When does a franchise fall victim to its own success? Nick D. looks at the rising wave of franchise fatigue in the Call of Duty series, and how Activision’s latest attempt to stem the tide isn’t enough.
Franchise fatigue – it happens when people grow tired of being given the same experience in rapid succession. Many series have experienced franchise fatigue, and many will in the future. Today, I’d like to talk about the franchise fatigue that is starting to show its head in the Call of Duty series, and how Activision’s addition of a third studio to the franchise is unlikely to stem this tide.
Do note, franchise fatigue has little to do with quality. Developers can release an excellent game that is met with lukewarm reception if consumers are tired of the greater concept or genre. That being said, franchise fatigue is often associated with lack of widespread innovation over a long series of releases, which is why yearly scheduled games such as Call of Duty and Assassin’s Creed are so vulnerable.
The Call of Duty franchise is one of the biggest in gaming. Ever since the release of Call of Duty 4: Modern Warfare last generation, which dragged the flagging series out of the muck of Normandy, Call of Duty has set the pace of the first person shooter market. The series runs on a yearly release schedule, and, since the release of Call of Duty 4: Modern Warfare in 2008, there have been six games released in the series and countless imitators. The profits for these modern military shooters are still high, but public opinion of them has started to shift.
It’s easy to say that people are simply trying to hate on the big guy, and, assuredly, some of them are. But even some stringent Call of Duty fans are starting to feel like the series isn’t adding anything with each subsequent outing. This has led many fans to jump ship to the rival Battlefield series.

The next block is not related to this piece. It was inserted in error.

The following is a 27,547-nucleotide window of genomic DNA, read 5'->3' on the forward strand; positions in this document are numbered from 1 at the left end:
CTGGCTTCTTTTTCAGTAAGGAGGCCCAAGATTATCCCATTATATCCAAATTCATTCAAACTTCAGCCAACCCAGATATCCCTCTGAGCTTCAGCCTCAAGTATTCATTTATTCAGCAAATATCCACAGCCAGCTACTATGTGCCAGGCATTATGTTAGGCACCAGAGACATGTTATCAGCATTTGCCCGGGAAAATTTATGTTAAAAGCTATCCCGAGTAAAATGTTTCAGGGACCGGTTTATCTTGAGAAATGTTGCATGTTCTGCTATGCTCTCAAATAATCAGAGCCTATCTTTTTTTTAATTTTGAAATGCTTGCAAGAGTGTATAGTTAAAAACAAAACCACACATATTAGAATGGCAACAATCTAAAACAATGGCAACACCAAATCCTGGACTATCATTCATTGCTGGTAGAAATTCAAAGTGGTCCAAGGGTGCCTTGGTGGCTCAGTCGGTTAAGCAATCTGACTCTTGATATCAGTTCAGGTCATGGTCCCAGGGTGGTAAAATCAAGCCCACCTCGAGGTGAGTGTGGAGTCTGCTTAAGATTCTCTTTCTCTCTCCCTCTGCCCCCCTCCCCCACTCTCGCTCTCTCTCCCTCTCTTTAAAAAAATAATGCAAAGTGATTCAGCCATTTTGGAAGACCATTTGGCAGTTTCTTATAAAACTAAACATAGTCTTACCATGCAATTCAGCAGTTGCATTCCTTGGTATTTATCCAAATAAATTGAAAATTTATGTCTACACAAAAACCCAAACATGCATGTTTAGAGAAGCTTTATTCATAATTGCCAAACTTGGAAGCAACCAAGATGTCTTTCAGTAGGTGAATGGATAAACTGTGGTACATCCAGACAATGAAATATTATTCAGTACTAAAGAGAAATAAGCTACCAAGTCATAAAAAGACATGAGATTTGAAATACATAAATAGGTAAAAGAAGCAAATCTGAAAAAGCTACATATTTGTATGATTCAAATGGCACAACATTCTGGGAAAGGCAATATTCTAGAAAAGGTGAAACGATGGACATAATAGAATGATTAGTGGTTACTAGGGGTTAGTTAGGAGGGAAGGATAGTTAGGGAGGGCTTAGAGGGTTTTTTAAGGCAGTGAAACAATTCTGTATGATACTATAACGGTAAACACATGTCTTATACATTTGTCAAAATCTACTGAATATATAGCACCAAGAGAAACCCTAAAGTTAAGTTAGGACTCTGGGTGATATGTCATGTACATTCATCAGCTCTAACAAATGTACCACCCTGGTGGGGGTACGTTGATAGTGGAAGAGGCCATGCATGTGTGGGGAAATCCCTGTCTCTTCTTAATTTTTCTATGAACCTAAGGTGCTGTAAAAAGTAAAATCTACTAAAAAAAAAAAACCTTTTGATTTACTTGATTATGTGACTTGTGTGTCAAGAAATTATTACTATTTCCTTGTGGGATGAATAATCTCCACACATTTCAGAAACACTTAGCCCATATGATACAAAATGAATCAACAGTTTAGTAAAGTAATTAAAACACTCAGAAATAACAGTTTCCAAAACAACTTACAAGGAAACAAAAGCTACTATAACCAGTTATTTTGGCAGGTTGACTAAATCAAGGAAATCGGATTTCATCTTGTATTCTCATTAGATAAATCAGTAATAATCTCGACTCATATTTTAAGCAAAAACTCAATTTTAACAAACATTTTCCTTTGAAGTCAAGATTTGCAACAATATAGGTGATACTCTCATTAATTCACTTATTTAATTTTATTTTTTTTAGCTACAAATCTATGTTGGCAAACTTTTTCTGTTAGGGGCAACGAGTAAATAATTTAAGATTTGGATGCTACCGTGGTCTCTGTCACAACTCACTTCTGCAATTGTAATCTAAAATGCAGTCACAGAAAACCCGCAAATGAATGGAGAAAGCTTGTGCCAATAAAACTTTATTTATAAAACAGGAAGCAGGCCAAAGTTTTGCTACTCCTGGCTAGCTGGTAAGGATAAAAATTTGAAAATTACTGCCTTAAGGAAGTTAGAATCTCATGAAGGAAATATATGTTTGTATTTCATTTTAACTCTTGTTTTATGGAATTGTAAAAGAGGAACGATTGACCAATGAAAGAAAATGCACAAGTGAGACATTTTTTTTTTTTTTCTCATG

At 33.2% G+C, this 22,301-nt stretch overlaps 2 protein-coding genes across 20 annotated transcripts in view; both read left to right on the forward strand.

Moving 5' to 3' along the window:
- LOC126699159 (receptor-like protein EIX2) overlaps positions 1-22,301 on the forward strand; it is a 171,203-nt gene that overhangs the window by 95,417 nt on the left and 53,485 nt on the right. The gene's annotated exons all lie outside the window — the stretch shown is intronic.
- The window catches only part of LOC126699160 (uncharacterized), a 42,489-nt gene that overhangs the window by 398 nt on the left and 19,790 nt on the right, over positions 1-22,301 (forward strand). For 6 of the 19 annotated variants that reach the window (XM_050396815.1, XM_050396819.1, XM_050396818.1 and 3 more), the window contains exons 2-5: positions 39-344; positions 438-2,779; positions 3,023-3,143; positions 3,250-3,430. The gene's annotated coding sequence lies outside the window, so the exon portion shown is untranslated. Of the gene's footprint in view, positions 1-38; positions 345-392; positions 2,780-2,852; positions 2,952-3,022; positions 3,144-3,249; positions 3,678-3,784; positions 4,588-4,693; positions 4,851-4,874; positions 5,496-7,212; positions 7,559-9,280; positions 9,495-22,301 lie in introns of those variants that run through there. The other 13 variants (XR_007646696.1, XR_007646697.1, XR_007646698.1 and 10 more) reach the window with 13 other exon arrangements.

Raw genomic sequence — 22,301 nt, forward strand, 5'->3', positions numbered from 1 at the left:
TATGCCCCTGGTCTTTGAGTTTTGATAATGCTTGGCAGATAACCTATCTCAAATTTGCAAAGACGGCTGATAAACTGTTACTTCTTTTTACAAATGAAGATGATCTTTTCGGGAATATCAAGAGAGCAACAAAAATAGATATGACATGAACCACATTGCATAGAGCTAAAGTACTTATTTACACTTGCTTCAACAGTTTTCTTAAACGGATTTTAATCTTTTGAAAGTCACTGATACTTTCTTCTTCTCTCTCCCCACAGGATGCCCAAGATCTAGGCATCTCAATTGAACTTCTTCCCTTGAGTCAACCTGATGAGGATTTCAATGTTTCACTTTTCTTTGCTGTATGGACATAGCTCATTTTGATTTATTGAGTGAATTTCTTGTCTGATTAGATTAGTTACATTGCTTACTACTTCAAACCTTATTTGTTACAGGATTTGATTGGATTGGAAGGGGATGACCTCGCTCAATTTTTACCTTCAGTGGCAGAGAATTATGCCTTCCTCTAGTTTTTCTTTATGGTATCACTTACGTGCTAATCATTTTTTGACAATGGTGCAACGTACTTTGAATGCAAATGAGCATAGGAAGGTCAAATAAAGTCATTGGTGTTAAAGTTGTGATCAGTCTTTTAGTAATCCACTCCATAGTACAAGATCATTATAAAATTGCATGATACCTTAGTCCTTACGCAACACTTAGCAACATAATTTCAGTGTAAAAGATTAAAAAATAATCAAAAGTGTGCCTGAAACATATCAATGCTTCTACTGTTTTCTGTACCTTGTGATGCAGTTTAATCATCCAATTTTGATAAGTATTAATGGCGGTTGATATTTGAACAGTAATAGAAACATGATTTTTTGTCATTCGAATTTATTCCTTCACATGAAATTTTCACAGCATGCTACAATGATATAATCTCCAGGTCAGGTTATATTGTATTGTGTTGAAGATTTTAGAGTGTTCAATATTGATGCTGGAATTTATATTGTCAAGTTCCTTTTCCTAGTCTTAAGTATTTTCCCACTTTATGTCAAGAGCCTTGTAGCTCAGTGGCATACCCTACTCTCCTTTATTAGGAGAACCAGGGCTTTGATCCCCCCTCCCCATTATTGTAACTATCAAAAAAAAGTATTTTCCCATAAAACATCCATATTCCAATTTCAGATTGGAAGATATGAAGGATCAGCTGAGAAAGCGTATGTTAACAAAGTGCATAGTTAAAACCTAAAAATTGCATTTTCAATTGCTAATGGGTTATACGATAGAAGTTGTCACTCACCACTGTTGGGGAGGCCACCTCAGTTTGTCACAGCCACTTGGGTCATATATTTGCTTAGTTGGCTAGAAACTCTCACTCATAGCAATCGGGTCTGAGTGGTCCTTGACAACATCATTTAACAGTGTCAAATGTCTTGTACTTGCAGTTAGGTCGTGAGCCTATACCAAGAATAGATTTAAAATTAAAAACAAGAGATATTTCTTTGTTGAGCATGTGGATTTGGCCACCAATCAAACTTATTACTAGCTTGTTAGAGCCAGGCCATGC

New, upcoming games such as Destiny and Titanfall are garnering buzz that Call of Duty hasn’t gotten since Modern Warfare 2, and it’s beginning to look like the modern military shooter genre might begin to decline. Even some analysts are starting to worry based on Call of Duty: Ghosts sales numbers. Due to Call of Duty’s yearly release schedule, and the host of imitators, I can’t help but point at franchise fatigue as a looming problem right now.
Franchise fatigue is a very real and very dangerous phenomenon. Video games, like most media, rely on wowing their audiences continuously in order to maintain a user base. Like a horror movie monster, the more you show of the game, the less people are captivated. Over exposure can reduce interest in the series and can even destroy whole genres.
The Guitar Hero and Rock Band series were destroyed by constant releases, flooding the market with very similar products. Consumers had no interest in buying the expensive games at the level of frequency that the producers would prefer, and the fanbase was getting tired of the same product being shelved over and over again.